Just Added: Curtis Granderson, Chris Young, Bartolo Colon, John Lannan, Jose Valverde

    Jose Reyes is gone, Johan Santana is gone, Carlos Beltran is gone, K-Rod is gone, Omar Minaya is gone, Piazza and Floyd are long gone. The Mets could have made it work in the mid-late 2000s, but didn't. Now another generation is starting and they can feel even further removed from the nothingness of the recent past.

    Whatever the Mets are trying to be now, they’ll be being it without Matt Harvey for one season, which already puts a damper on things. The Mets aren’t quite ready to contend, but they should be able to compete, which is a nice way to say "annoying." With Curtis Granderson in center, they nabbed one of the upper tier blockbuster free agents from the market, and put him in an outfield that’s been mostly scoffed at for years. Some day, if Zack Wheeler breaks through and Harvey returns from Tommy John with a vengeance, there could be a potent 1-2 punch guiding the Mets’ staff.

    What the Mets need is time to keep passing. Alderson has control over the situation and is slowly putting out fires, or moving them to where they burn a little more strategically. His guidance will take the Mets to good places, just probably not yet. Our only chance is to trap him under something heavy.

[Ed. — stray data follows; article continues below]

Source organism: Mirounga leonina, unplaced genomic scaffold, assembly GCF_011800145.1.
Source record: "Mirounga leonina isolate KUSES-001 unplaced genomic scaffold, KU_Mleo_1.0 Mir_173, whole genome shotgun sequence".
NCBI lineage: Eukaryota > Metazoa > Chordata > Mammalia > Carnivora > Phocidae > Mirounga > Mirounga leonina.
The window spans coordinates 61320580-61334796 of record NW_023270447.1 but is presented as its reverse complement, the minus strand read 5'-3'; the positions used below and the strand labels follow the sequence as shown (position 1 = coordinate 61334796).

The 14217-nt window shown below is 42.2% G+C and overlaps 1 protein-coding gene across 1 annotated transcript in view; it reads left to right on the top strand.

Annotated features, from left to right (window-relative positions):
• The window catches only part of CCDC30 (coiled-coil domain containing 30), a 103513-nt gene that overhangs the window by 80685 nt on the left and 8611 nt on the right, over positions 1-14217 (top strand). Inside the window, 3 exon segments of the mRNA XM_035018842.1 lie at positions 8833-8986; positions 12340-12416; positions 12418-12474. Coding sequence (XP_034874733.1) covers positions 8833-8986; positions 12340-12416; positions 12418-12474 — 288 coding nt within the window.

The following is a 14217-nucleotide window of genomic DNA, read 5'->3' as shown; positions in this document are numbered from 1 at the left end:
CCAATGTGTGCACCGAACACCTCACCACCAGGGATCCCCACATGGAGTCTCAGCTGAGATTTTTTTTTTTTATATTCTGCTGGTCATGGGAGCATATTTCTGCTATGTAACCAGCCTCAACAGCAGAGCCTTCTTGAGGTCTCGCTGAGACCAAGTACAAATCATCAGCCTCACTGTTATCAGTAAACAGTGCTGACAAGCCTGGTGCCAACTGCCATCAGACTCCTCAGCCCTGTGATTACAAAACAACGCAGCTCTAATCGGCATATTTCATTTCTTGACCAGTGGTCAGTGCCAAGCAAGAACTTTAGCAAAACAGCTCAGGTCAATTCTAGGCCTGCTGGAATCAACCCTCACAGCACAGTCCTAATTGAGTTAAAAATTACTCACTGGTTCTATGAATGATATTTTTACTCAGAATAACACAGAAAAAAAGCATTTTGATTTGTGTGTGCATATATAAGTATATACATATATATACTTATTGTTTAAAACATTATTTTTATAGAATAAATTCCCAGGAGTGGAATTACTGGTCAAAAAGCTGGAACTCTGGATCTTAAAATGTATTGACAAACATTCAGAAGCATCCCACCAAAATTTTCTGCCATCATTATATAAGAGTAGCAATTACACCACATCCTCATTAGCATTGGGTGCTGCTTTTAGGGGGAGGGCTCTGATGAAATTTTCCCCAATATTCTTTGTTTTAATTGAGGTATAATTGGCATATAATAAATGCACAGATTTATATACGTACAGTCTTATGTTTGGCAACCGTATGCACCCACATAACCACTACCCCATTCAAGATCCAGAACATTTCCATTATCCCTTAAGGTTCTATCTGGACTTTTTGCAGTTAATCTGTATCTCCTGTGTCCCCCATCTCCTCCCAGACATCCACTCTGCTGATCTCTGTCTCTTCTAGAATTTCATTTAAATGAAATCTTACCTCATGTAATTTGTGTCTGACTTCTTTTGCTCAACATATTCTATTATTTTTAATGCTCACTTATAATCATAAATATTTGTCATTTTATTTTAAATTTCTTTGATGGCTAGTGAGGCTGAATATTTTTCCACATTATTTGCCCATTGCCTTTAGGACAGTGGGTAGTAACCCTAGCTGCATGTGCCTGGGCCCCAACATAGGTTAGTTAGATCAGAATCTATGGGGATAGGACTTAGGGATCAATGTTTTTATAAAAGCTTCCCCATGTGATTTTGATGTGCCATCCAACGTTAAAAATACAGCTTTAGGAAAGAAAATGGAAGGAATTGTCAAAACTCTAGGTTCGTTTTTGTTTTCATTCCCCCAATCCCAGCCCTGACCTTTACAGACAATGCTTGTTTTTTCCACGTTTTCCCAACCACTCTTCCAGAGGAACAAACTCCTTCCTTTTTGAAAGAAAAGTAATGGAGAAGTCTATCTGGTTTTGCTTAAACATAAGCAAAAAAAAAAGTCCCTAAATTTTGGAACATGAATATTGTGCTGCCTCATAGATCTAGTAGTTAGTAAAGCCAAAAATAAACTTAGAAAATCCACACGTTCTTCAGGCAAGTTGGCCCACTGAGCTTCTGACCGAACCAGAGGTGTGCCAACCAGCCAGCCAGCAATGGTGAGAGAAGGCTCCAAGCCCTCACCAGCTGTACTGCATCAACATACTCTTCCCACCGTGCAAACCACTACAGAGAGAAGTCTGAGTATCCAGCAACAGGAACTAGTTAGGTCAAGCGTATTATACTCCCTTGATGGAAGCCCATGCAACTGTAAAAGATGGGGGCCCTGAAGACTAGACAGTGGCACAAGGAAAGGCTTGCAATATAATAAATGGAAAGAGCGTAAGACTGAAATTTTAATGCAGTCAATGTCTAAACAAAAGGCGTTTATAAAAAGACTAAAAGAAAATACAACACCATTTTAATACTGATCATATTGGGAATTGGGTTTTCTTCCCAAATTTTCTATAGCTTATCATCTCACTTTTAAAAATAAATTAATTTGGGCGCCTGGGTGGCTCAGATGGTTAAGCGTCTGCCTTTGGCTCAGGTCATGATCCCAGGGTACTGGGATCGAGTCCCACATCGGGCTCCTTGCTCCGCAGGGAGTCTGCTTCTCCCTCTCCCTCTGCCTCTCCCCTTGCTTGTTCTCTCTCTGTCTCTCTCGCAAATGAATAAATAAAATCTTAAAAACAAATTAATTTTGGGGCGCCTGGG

2005 Marlins

    Record: 83-79

    Manager: Jack McKeon 

    Future Phillies: Jeff Conine, Antonio Alfonseca, Juan Pierre

    Former Phillies: Paul Quantrill

    Best player: Miguel Cabrera, 22 (LF, .323 BA, .947 OPS, 33 HR, 116 RBI, 5.2 WAR in 158 games)

    Remember when I was gushing over a 22-year-old David Wright? Meet 22-year-old Miguel Cabrera, who also didn’t need much of an acclamation period to get his bearings in Major League Baseball.